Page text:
TOKYO -- A day after the 2020 Tokyo Summer Olympic and Paralympic Games were postponed by a year, Tokyo's landmark Imperial Hotel began arrangements to release the several hundred rooms it had withheld for organizers of the games during the July-September period.
The hotel, lnear the Ginza shopping district, will begin accepting reservations from the public. But it comes at a challenging time. The Imperial saw a 50% drop in foreign guests in its Tokyo and Osaka hotels in February due to coronavirus travel restrictions. Overseas guests account for half of the group's guests.
Yet things could have been worse. An outright cancellation of the games would have been disastrous. Having managed to avoid that nightmare scenario, the stock price of operating company Imperial Hotel surged 23% at one point on Wednesday, after nearly a week of declines due to growing anxiety.
The Imperial's fortunes mirror many in Japan's travel and hospitality industry -- they are relieved that an Olympic cancellation has been avoided but apprehensive given the ongoing impact of the coronavirus on the world's third-largest economy.
During the Olympics, some 46,000 hotel rooms per day had been reserved for the games' organizers. Now the task of replacing those bookings begins.
For Kanako Takahashi, manager of Hotel Toka, a small budget inn located in eastern Tokyo, the postponement was simply bad news with no immediate silver lining even visible. She expects another six months of "catastrophe" for her business.
Takahashi said most of the 13 rooms in her establishment were booked from the end of July at a rate of nearly 30,000 yen ($270) per night for a single bed, five times higher than usual. But now, she is sure that "100% of these bookings will be canceled."
The hotel was already suffering from the closure since Feb. 29 of Tokyo Disneyland over coronavirus concerns, given its location just half an hour away from the amusement park. "Nearly all family visitors with several nights (of reservations) canceled their bookings in March and quite a few for April too," Takahashi said. "We have run this hotel for more than 20 years. We need to make it through this challenge."
The Olympic postponement is the latest blow to Japan's economy, which was already reeling from the coronavirus impact.
Since China banned group overseas trip on Jan. 27, the number of inbound tourists has sharply dropped. According to the Japan National Tourism Organization, foreign tourist arrivals declined 58% to 1.08 million in February from the same month last year. Japan has so far imposed entry restrictions in the form of quarantines on foreign nationals who come from China, South Korea, the U.S., Iran and Europe.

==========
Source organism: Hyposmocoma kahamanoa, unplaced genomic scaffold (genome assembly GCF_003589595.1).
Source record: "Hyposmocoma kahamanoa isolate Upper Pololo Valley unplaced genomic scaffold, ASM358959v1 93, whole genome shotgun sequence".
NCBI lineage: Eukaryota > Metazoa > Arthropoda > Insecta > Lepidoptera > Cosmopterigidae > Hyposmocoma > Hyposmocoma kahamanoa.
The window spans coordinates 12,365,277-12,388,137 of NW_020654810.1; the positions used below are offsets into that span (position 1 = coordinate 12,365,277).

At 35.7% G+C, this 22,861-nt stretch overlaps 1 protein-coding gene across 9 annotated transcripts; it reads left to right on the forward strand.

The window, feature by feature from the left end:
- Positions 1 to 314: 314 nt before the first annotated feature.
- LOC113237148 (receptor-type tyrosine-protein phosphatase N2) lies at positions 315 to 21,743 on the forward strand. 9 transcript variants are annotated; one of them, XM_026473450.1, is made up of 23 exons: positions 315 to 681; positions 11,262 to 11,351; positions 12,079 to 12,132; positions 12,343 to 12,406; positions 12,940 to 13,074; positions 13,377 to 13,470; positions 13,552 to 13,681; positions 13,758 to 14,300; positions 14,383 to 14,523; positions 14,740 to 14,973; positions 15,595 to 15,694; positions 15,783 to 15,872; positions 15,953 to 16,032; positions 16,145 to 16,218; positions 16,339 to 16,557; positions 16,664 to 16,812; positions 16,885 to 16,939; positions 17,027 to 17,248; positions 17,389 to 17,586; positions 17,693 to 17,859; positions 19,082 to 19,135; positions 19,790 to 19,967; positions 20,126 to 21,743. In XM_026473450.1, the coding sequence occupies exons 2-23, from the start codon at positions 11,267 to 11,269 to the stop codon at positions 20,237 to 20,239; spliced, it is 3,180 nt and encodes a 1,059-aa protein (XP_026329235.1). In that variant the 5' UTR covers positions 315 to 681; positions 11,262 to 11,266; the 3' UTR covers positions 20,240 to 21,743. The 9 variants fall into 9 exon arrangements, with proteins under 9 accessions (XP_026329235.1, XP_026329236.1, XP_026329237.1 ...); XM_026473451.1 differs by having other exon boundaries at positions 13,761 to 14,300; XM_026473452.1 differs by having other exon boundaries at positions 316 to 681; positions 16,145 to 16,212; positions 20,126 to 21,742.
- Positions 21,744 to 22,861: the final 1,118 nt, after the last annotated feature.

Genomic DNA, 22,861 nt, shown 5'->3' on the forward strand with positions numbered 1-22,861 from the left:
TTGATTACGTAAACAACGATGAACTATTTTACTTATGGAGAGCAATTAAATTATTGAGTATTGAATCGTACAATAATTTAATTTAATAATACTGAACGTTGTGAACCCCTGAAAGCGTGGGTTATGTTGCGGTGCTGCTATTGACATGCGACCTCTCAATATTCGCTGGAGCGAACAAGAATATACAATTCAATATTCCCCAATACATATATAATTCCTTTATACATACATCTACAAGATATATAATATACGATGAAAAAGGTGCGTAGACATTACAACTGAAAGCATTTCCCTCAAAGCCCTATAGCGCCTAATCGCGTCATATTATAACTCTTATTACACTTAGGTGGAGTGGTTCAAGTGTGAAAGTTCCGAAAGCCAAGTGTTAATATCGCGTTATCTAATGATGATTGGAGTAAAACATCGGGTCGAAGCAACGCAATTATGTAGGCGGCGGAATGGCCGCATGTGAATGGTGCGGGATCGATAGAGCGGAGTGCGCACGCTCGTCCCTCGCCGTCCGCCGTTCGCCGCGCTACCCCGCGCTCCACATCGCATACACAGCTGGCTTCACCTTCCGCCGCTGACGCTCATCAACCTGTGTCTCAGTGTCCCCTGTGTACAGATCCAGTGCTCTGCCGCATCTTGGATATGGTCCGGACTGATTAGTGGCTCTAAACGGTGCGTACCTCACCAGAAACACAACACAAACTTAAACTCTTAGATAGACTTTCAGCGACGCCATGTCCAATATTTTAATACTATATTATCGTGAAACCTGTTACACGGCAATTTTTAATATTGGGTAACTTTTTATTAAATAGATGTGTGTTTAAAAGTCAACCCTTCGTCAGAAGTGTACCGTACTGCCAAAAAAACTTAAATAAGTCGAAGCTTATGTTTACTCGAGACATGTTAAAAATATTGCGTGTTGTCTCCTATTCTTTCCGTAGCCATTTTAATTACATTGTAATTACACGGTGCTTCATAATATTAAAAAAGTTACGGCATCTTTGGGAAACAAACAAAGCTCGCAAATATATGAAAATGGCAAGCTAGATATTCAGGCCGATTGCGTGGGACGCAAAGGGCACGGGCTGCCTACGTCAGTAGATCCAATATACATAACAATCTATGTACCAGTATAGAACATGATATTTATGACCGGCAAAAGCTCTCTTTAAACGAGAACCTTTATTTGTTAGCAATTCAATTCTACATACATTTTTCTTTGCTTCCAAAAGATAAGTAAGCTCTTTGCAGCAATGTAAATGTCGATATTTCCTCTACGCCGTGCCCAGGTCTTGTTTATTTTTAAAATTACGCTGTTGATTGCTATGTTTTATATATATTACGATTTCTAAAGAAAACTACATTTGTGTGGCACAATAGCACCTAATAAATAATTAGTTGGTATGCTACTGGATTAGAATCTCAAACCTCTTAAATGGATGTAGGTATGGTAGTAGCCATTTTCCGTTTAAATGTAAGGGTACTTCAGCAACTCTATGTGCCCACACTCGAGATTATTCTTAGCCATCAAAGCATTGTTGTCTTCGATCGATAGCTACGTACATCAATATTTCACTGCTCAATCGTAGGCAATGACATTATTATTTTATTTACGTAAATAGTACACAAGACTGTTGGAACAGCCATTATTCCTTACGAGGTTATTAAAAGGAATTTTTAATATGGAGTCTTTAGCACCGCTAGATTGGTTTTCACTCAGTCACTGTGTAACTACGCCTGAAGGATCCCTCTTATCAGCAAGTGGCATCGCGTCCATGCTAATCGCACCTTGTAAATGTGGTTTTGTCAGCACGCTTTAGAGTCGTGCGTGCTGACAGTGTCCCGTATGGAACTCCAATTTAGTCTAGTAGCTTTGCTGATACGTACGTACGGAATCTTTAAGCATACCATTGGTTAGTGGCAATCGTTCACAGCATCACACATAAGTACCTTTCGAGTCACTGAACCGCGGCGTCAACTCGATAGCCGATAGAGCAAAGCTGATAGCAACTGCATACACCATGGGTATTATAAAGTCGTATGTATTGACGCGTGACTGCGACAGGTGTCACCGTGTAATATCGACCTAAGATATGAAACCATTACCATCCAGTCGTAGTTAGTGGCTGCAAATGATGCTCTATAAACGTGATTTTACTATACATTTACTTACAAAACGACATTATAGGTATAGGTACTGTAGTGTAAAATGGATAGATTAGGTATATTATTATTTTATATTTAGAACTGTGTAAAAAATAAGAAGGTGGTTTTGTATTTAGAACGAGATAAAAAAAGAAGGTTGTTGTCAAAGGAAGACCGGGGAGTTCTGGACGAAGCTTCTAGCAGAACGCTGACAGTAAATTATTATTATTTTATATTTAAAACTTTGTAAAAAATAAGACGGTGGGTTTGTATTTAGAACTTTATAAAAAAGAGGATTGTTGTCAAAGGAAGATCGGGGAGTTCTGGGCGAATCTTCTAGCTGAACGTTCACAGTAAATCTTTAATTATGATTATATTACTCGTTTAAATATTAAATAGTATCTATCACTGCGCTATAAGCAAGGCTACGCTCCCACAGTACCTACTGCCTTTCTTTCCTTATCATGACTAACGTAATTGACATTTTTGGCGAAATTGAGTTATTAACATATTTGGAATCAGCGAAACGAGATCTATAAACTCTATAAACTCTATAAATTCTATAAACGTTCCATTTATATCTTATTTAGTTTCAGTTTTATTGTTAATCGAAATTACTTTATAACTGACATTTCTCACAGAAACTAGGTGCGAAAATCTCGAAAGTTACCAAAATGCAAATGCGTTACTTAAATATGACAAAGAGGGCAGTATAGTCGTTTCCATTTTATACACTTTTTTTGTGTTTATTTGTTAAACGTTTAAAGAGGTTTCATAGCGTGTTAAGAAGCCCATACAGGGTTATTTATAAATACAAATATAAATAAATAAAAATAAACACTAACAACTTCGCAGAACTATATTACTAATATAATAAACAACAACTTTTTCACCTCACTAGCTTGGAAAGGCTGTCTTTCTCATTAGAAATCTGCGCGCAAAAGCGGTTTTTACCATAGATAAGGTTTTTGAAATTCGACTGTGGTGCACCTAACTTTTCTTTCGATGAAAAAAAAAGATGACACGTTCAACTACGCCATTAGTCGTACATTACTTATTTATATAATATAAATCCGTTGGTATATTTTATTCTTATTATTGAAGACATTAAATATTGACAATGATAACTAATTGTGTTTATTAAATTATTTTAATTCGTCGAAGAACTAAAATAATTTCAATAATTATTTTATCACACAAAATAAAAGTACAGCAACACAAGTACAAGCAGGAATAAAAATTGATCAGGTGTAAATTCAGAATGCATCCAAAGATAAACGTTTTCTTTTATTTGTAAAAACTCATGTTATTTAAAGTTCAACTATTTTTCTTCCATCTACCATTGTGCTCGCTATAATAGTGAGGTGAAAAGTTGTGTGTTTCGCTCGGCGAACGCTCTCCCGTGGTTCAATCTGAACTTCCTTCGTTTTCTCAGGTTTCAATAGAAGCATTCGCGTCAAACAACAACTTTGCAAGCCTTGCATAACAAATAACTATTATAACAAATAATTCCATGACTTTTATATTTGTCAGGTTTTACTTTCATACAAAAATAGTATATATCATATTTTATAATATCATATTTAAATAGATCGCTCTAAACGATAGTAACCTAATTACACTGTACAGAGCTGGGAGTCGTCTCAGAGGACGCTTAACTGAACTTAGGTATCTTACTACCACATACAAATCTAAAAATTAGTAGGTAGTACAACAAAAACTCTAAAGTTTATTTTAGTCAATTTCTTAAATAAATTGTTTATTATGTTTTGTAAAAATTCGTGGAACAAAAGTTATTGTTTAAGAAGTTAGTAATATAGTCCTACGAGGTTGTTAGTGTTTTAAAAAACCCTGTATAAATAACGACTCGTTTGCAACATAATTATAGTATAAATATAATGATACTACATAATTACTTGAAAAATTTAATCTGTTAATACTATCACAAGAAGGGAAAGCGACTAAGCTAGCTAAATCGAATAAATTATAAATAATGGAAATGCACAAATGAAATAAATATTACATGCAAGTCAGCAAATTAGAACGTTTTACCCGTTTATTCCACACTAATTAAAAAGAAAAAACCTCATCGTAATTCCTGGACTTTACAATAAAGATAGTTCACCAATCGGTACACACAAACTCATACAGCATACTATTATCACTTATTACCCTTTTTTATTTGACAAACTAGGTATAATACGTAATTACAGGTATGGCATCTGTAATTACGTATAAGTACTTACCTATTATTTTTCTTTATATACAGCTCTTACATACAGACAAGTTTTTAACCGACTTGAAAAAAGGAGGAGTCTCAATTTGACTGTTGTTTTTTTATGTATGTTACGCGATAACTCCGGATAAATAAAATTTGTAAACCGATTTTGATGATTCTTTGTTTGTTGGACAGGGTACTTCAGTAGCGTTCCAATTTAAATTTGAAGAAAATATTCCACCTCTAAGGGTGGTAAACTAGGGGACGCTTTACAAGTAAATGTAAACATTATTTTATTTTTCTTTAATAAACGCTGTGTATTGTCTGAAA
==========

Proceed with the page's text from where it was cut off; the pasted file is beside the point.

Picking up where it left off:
Tadashi Kaneko, executive vice president at JNTO, expects the Olympic postponement to significantly impact the tourism industry in the form of further accelerating hotel and travel booking cancellations.
A major worry for hotels and travel agencies is the extent to which they will have to cover cancellation costs. Travel agency JTB will start mulling whether to issue refunds or reschedule dates for those who booked ticket-inclusive travel packages to attend the Games.
"The government may be able to ask these companies to voluntarily offer these options but it is probably more realistic to let them decide," says Takayuki Miyajima, senior economist at Mizuho Research Institute, citing the difficulty of judging whether visitors cancel bookings solely on the Olympic postponement. Rather, the government could provide extra subsidies for visitors, as it did after the deadly 2011 Tohoku earthquake, tsunami and nuclear accident, as well as other natural disasters, Miyajima said.
And while the postponement removed one question mark, plenty of others remain, such as exactly when the Games will be held next year and how long the pandemic will last.
An official at a Tokyo based department store operator summed it up by saying, "We are not sure what the situation will be even in just a week."
An executive at All Nippon Airways, meanwhile, said that while the burden of not knowing what would happen had been lifted in the form of the postponement announcement, it provided little overall solace.
"Even if the Olympics are held amid the new coronavirus pandemic, it will not help boost tourism demand," the executive said.
Some are looking to take advantage of the delay.
"We have more time to prepare for the Olympics," Akiyoshi Yamamura, president of subway operator Tokyo Metro, told reporters on Wednesday. Preparations include adding more safety doors on track platforms whichare currently set to be in place at 79% of its stations as of July 2020.
Sohgo Security Services, also known as Alsok, said an Olympic postponement gives it more time to train staff, while a spokesperson for Hub, an operator of British-style pubs, said there is more time to put together special campaigns and events for customers.
Family restaurant operator Royal Holdings was also upbeat. "We plan on being fully prepared" for the Games, a spokesperson said.
And Japanese regions might still get a boost from Japan Airlines, which had planned to give away up to 100,000 domestic round-trip tickets to overseas visitors as part of a government effort to encourage summer travel beyond Tokyo. The airline said the postponement will bring no changes to campaign.
Additional reporting by Eri Sugiura, Nana Shibata, Akane Okutsu and Jada Nagumo.